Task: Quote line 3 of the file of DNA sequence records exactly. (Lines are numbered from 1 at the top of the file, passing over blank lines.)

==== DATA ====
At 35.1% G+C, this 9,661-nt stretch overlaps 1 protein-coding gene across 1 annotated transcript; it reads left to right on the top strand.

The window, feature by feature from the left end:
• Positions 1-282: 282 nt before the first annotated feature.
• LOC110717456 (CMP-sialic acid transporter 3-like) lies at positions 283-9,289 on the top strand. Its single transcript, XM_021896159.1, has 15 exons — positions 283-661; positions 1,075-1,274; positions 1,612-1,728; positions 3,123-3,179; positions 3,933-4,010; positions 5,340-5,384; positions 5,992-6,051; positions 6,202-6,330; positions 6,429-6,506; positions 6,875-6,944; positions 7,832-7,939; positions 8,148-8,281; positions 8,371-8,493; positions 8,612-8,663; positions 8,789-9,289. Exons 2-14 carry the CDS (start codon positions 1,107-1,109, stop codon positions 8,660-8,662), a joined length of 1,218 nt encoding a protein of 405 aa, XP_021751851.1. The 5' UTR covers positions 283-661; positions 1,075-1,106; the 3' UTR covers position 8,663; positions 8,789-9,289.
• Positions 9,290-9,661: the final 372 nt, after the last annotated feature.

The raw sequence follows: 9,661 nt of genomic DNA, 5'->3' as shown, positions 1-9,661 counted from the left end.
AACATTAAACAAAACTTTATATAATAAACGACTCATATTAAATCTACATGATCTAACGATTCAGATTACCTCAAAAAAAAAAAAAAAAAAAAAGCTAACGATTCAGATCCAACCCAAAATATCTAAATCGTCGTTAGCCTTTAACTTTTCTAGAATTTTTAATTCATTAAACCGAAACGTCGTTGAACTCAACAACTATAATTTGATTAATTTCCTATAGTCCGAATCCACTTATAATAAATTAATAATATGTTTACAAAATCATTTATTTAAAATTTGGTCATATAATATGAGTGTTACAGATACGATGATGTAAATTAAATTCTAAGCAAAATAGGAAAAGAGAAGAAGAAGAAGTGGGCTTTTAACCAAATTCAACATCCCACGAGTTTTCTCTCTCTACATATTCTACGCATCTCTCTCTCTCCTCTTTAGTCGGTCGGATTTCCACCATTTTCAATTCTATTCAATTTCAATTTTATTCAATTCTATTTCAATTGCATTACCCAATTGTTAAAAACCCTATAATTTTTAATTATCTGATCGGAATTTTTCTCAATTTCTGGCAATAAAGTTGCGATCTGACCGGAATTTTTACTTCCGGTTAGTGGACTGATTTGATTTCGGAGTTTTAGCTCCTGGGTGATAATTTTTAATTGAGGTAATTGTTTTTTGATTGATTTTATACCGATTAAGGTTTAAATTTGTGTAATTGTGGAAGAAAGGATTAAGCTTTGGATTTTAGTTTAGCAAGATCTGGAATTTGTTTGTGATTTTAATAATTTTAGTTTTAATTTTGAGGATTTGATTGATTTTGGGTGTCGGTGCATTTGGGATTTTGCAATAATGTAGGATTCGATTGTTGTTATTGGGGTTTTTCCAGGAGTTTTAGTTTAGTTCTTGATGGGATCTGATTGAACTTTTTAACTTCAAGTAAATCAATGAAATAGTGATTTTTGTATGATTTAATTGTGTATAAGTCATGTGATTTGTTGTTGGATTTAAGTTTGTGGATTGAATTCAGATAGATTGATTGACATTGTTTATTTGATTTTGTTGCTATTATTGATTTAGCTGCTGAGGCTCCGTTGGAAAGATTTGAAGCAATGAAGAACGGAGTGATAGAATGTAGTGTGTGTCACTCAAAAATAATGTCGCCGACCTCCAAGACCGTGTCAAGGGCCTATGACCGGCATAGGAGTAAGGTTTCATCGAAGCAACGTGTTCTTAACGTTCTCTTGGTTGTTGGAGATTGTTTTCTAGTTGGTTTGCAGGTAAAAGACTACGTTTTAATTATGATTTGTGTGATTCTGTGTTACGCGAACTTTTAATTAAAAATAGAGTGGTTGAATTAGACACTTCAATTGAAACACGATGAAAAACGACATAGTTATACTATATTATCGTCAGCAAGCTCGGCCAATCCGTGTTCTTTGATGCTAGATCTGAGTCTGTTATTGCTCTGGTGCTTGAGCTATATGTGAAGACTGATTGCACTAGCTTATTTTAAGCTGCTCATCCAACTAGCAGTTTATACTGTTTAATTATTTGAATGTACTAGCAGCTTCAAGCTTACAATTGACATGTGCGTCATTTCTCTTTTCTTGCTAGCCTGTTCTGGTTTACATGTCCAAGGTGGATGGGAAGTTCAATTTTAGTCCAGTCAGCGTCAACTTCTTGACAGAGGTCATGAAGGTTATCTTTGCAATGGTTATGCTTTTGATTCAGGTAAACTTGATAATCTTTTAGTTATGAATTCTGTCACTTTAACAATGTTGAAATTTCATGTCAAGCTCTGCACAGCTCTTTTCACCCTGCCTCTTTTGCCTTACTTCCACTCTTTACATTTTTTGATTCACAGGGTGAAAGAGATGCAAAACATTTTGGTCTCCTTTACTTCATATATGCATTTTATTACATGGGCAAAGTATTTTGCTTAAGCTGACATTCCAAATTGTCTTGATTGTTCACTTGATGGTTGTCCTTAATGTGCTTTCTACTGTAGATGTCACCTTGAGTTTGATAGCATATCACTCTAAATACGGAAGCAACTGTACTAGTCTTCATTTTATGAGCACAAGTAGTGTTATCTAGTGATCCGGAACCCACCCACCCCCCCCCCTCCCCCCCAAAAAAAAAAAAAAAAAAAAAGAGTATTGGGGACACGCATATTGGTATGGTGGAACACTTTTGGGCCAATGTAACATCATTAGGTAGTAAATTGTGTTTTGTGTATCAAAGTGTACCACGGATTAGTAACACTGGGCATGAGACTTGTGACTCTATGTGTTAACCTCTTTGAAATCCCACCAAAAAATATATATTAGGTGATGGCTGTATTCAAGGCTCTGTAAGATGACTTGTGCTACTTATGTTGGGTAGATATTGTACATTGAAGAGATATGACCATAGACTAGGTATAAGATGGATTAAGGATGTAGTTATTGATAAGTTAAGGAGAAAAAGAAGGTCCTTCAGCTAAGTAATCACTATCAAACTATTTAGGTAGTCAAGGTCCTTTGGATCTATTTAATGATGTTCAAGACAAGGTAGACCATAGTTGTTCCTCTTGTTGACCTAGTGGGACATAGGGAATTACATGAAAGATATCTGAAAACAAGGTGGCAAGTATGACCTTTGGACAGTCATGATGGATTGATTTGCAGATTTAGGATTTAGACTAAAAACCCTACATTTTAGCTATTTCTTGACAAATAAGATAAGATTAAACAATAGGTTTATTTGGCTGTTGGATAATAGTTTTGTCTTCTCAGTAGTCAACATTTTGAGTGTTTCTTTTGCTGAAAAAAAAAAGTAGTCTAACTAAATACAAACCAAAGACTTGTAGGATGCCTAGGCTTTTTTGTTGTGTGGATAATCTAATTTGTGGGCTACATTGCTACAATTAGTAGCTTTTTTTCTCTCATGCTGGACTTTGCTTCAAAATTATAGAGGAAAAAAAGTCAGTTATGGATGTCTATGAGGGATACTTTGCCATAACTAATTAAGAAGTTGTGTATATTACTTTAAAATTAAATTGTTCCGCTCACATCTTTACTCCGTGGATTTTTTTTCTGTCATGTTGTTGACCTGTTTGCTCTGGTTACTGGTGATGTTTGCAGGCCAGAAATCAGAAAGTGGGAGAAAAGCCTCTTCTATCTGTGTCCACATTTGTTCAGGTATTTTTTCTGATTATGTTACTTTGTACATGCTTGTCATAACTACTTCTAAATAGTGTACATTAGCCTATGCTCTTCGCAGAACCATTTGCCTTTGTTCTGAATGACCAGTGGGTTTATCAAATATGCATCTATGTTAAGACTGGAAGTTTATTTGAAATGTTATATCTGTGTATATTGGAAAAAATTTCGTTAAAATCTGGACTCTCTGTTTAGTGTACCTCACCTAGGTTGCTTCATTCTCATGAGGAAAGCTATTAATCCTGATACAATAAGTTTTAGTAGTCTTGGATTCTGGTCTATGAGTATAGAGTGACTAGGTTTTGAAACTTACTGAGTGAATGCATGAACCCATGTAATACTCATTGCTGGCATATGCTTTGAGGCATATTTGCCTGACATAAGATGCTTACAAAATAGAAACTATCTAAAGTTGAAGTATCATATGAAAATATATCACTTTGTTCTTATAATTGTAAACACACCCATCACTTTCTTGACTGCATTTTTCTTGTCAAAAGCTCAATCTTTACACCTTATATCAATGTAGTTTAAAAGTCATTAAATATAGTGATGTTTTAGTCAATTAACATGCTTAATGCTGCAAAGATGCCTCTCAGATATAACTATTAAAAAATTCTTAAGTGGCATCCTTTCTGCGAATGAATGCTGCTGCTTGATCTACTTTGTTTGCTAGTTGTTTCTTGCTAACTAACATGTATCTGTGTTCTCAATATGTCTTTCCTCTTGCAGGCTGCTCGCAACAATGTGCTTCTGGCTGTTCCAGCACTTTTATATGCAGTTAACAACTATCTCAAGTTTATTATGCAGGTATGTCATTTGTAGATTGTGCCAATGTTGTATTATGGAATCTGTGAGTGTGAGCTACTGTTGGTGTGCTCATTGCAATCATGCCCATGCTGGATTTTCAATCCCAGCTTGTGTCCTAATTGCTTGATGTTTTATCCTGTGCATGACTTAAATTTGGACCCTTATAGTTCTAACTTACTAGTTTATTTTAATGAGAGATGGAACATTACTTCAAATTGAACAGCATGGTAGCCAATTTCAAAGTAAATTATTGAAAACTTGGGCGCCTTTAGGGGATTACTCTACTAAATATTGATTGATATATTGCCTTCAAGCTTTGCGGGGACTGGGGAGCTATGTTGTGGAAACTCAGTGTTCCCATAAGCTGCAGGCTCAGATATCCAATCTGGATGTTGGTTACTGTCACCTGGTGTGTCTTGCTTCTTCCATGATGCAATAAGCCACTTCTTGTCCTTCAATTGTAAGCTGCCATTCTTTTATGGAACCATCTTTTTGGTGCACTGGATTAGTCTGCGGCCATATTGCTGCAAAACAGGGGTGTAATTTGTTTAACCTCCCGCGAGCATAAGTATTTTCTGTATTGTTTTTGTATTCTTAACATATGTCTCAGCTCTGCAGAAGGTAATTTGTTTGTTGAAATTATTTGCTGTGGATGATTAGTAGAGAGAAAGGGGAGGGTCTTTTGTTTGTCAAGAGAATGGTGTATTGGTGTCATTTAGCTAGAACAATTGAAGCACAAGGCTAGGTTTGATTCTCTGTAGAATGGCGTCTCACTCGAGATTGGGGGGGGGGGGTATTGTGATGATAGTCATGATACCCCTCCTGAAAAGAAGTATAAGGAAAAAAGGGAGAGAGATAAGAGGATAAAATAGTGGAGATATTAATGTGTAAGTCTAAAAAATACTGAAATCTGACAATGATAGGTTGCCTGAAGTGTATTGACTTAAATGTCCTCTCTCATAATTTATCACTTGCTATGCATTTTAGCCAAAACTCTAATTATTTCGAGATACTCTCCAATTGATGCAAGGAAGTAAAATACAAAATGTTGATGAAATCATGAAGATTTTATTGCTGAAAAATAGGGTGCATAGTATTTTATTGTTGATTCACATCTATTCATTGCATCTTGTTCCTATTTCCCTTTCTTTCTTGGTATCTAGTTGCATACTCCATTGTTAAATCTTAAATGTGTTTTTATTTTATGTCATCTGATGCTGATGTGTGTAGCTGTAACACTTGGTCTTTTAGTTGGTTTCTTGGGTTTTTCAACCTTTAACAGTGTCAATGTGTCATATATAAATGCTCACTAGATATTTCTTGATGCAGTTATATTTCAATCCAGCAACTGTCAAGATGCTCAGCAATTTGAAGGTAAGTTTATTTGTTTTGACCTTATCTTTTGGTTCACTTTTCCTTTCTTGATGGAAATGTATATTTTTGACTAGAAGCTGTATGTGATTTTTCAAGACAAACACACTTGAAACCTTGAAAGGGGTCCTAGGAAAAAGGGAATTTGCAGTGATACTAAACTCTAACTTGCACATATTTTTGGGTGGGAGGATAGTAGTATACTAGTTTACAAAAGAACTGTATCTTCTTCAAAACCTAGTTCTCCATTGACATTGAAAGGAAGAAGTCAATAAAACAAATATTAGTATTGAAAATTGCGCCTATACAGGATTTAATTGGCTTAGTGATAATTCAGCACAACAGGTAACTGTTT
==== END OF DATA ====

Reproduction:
• Positions 1-282: 282 nt before the first annotated feature.